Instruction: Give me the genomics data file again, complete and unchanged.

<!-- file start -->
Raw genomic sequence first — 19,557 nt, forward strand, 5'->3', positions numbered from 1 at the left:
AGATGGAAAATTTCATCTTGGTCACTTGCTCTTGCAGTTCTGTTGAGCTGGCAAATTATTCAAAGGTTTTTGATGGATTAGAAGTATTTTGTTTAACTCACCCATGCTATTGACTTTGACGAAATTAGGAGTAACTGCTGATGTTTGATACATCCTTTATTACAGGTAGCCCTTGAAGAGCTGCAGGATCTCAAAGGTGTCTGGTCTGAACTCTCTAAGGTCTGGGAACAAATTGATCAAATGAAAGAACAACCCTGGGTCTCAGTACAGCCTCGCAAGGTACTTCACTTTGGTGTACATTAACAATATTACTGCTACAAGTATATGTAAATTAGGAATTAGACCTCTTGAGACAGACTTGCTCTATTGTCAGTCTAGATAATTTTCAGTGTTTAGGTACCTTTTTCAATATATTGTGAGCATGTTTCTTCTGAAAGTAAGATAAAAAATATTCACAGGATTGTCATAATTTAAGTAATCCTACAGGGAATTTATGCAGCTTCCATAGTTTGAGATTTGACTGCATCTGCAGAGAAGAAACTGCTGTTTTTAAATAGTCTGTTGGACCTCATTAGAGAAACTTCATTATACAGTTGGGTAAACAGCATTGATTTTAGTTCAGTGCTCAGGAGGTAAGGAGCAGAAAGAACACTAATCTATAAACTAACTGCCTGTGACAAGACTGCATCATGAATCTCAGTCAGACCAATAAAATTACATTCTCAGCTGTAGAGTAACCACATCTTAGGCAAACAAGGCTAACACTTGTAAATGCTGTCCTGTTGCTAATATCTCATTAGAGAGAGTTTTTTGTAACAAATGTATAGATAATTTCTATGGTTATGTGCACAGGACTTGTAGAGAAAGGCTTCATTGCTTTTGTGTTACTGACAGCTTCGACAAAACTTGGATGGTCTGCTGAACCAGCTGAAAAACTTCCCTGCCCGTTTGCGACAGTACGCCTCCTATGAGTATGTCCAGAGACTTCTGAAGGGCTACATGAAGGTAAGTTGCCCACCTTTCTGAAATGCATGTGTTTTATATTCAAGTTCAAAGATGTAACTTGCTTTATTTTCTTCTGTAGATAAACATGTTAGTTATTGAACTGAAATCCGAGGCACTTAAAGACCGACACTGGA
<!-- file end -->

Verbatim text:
Raw genomic sequence first — 19,557 nt, forward strand, 5'->3', positions numbered from 1 at the left:
AGATGGAAAATTTCATCTTGGTCACTTGCTCTTGCAGTTCTGTTGAGCTGGCAAATTATTCAAAGGTTTTTGATGGATTAGAAGTATTTTGTTTAACTCACCCATGCTATTGACTTTGACGAAATTAGGAGTAACTGCTGATGTTTGATACATCCTTTATTACAGGTAGCCCTTGAAGAGCTGCAGGATCTCAAAGGTGTCTGGTCTGAACTCTCTAAGGTCTGGGAACAAATTGATCAAATGAAAGAACAACCCTGGGTCTCAGTACAGCCTCGCAAGGTACTTCACTTTGGTGTACATTAACAATATTACTGCTACAAGTATATGTAAATTAGGAATTAGACCTCTTGAGACAGACTTGCTCTATTGTCAGTCTAGATAATTTTCAGTGTTTAGGTACCTTTTTCAATATATTGTGAGCATGTTTCTTCTGAAAGTAAGATAAAAAATATTCACAGGATTGTCATAATTTAAGTAATCCTACAGGGAATTTATGCAGCTTCCATAGTTTGAGATTTGACTGCATCTGCAGAGAAGAAACTGCTGTTTTTAAATAGTCTGTTGGACCTCATTAGAGAAACTTCATTATACAGTTGGGTAAACAGCATTGATTTTAGTTCAGTGCTCAGGAGGTAAGGAGCAGAAAGAACACTAATCTATAAACTAACTGCCTGTGACAAGACTGCATCATGAATCTCAGTCAGACCAATAAAATTACATTCTCAGCTGTAGAGTAACCACATCTTAGGCAAACAAGGCTAACACTTGTAAATGCTGTCCTGTTGCTAATATCTCATTAGAGAGAGTTTTTTGTAACAAATGTATAGATAATTTCTATGGTTATGTGCACAGGACTTGTAGAGAAAGGCTTCATTGCTTTTGTGTTACTGACAGCTTCGACAAAACTTGGATGGTCTGCTGAACCAGCTGAAAAACTTCCCTGCCCGTTTGCGACAGTACGCCTCCTATGAGTATGTCCAGAGACTTCTGAAGGGCTACATGAAGGTAAGTTGCCCACCTTTCTGAAATGCATGTGTTTTATATTCAAGTTCAAAGATGTAACTTGCTTTATTTTCTTCTGTAGATAAACATGTTAGTTATTGAACTGAAATCCGAGGCACTTAAAGACCGACACTGGA